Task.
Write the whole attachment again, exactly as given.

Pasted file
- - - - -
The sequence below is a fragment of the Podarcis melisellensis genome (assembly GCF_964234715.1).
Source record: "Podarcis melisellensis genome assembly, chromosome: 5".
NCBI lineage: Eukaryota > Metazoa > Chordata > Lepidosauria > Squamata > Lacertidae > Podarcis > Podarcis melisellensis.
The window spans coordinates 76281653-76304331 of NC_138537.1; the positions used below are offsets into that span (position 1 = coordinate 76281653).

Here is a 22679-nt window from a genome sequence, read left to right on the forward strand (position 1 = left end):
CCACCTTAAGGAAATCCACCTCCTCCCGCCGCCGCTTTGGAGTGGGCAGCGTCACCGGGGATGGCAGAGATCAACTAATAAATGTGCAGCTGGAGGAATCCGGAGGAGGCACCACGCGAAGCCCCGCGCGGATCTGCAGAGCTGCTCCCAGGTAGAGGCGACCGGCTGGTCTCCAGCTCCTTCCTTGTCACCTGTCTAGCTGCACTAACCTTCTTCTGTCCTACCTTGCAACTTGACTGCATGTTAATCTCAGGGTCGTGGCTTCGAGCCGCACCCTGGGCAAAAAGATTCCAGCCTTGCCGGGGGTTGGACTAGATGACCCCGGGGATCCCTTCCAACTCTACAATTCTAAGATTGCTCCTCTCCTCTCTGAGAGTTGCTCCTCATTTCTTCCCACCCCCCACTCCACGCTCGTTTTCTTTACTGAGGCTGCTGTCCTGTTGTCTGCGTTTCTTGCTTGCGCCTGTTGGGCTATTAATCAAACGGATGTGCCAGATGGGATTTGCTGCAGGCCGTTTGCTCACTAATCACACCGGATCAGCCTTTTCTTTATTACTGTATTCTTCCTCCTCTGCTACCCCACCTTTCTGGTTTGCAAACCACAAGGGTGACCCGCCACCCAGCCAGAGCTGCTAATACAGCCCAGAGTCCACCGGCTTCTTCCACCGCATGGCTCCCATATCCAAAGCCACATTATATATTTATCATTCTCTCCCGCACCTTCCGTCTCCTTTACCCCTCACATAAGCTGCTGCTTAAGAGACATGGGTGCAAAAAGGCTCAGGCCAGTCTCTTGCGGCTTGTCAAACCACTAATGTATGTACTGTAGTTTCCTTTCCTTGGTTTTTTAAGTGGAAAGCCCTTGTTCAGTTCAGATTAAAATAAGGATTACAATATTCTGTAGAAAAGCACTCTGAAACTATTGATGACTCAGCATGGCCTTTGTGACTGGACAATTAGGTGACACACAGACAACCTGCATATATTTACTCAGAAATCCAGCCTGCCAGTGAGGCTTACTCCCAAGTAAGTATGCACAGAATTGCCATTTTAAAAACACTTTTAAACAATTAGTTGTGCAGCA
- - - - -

The sequence below is a fragment of the Podarcis melisellensis genome (assembly GCF_964234715.1).
Source record: "Podarcis melisellensis genome assembly, chromosome: 5".
NCBI lineage: Eukaryota > Metazoa > Chordata > Lepidosauria > Squamata > Lacertidae > Podarcis > Podarcis melisellensis.
The window spans coordinates 76281653-76304331 of NC_138537.1; the positions used below are offsets into that span (position 1 = coordinate 76281653).

Here is a 22679-nt window from a genome sequence, read left to right on the forward strand (position 1 = left end):
CCACCTTAAGGAAATCCACCTCCTCCCGCCGCCGCTTTGGAGTGGGCAGCGTCACCGGGGATGGCAGAGATCAACTAATAAATGTGCAGCTGGAGGAATCCGGAGGAGGCACCACGCGAAGCCCCGCGCGGATCTGCAGAGCTGCTCCCAGGTAGAGGCGACCGGCTGGTCTCCAGCTCCTTCCTTGTCACCTGTCTAGCTGCACTAACCTTCTTCTGTCCTACCTTGCAACTTGACTGCATGTTAATCTCAGGGTCGTGGCTTCGAGCCGCACCCTGGGCAAAAAGATTCCAGCCTTGCCGGGGGTTGGACTAGATGACCCCGGGGATCCCTTCCAACTCTACAATTCTAAGATTGCTCCTCTCCTCTCTGAGAGTTGCTCCTCATTTCTTCCCACCCCCCACTCCACGCTCGTTTTCTTTACTGAGGCTGCTGTCCTGTTGTCTGCGTTTCTTGCTTGCGCCTGTTGGGCTATTAATCAAACGGATGTGCCAGATGGGATTTGCTGCAGGCCGTTTGCTCACTAATCACACCGGATCAGCCTTTTCTTTATTACTGTATTCTTCCTCCTCTGCTACCCCACCTTTCTGGTTTGCAAACCACAAGGGTGACCCGCCACCCAGCCAGAGCTGCTAATACAGCCCAGAGTCCACCGGCTTCTTCCACCGCATGGCTCCCATATCCAAAGCCACATTATATATTTATCATTCTCTCCCGCACCTTCCGTCTCCTTTACCCCTCACATAAGCTGCTGCTTAAGAGACATGGGTGCAAAAAGGCTCAGGCCAGTCTCTTGCGGCTTGTCAAACCACTAATGTATGTACTGTAGTTTCCTTTCCTTGGTTTTTTAAGTGGAAAGCCCTTGTTCAGTTCAGATTAAAATAAGGATTACAATATTCTGTAGAAAAGCACTCTGAAACTATTGATGACTCAGCATGGCCTTTGTGACTGGACAATTAGGTGACACACAGACAACCTGCATATATTTACTCAGAAATCCAGCCTGCCAGTGAGGCTTACTCCCAAGTAAGTATGCACAGAATTGCCATTTTAAAAACACTTTTAAACAATTAGTTGTGCAGCA